We need more than deplatforming

We need more than deplatforming

Commit to meaningful transparency of platform algorithms so we know how and what content is being amplified, to whom, and the associated impact.These are actions the platforms can and should commit to today.

Before Envelopes, People Protected Messages With Letterlocking

Before Envelopes, People Protected Messages With Letterlocking

To guard her final missive from prying eyes, the queen used a “butterfly lock”—one of hundreds of techniques catalogued by Dambrogio, collaborator Daniel Starza Smith, and their research team in a fast-growing dictionary of letterlocking.

Snowden Warns Governments Are Using Coronavirus to Build 'the Architecture of Oppression'

Snowden Warns Governments Are Using Coronavirus to Build 'the Architecture of Oppression'

“Every academic, every researcher who's looked at this knew this was coming,” says famed whistleblower Edward Snowden in an exclusive interview with VICE co-founder Shane Smith.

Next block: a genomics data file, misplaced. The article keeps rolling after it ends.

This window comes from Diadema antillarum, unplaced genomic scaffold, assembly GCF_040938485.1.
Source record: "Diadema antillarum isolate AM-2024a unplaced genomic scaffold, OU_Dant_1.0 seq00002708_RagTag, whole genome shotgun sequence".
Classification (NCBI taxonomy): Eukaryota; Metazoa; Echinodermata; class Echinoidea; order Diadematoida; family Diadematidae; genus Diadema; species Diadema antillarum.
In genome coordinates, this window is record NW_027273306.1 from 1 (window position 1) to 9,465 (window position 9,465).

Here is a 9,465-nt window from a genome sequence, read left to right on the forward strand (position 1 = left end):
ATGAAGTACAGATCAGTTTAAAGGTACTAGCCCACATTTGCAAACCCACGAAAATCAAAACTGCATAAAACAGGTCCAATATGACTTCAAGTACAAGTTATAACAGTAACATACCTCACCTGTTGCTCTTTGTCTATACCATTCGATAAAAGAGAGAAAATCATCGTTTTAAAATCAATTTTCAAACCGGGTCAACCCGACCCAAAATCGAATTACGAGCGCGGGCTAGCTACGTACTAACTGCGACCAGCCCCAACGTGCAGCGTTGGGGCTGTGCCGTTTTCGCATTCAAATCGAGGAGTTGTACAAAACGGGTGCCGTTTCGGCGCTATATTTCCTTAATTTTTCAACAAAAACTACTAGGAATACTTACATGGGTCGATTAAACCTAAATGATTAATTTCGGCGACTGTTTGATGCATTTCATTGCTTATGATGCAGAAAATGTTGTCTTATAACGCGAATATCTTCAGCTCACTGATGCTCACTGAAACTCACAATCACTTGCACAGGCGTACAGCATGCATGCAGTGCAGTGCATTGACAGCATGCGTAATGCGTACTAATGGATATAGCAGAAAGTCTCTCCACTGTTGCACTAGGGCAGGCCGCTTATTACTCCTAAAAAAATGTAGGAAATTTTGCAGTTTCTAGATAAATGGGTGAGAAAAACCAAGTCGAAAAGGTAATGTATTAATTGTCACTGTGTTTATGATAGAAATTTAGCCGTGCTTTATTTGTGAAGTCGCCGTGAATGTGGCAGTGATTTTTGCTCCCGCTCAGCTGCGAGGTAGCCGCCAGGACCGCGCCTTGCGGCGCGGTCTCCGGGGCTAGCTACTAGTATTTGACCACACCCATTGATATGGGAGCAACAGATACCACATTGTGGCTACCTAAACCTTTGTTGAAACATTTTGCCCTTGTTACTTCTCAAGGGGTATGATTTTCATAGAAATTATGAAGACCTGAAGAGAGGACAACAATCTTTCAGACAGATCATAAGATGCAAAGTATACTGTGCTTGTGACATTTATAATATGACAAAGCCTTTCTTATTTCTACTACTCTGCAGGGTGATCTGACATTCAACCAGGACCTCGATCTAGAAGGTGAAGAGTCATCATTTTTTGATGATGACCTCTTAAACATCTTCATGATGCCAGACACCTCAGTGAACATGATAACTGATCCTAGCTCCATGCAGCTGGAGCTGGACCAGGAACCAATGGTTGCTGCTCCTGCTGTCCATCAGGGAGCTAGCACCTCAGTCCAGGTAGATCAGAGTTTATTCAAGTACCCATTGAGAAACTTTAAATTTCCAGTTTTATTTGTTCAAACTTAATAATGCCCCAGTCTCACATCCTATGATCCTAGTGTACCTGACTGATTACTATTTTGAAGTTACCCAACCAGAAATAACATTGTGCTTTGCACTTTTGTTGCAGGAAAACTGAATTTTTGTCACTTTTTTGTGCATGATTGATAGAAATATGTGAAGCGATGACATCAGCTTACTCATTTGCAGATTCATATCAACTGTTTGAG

Background location tracking down 68% after iOS 13 launch- 9to5Mac

Background location tracking down 68% after iOS 13 launch- 9to5Mac

Like iOS, Android 10 also alerts users when an existing app collects location data in the background and provides a shortcut to stop the app from doing so.

Privacy protection essential to shield human rights, says Microsoft's Smith

Privacy protection essential to shield human rights, says Microsoft's Smith

LISBON (Reuters) - Microsoft President Brad Smith said on Wednesday a “new wave” of data privacy protection and other security measures was needed to safeguard people’s rights at a time when “everything has gone digital”.

Microsoft president: Data privacy is one of the 'fundamental freedoms of our time'

Microsoft president: Data privacy is one of the 'fundamental freedoms of our time'

videoData privacy is one of the “fundamental freedoms of our time,” said Microsoft President Brad Smith on Friday while discussing concerns related to cloud computing and other technological advances affecting society.CLICK HERE TO READ MORE ON FOX BUSINESS.

2024 is Mr. Orwell’s 1984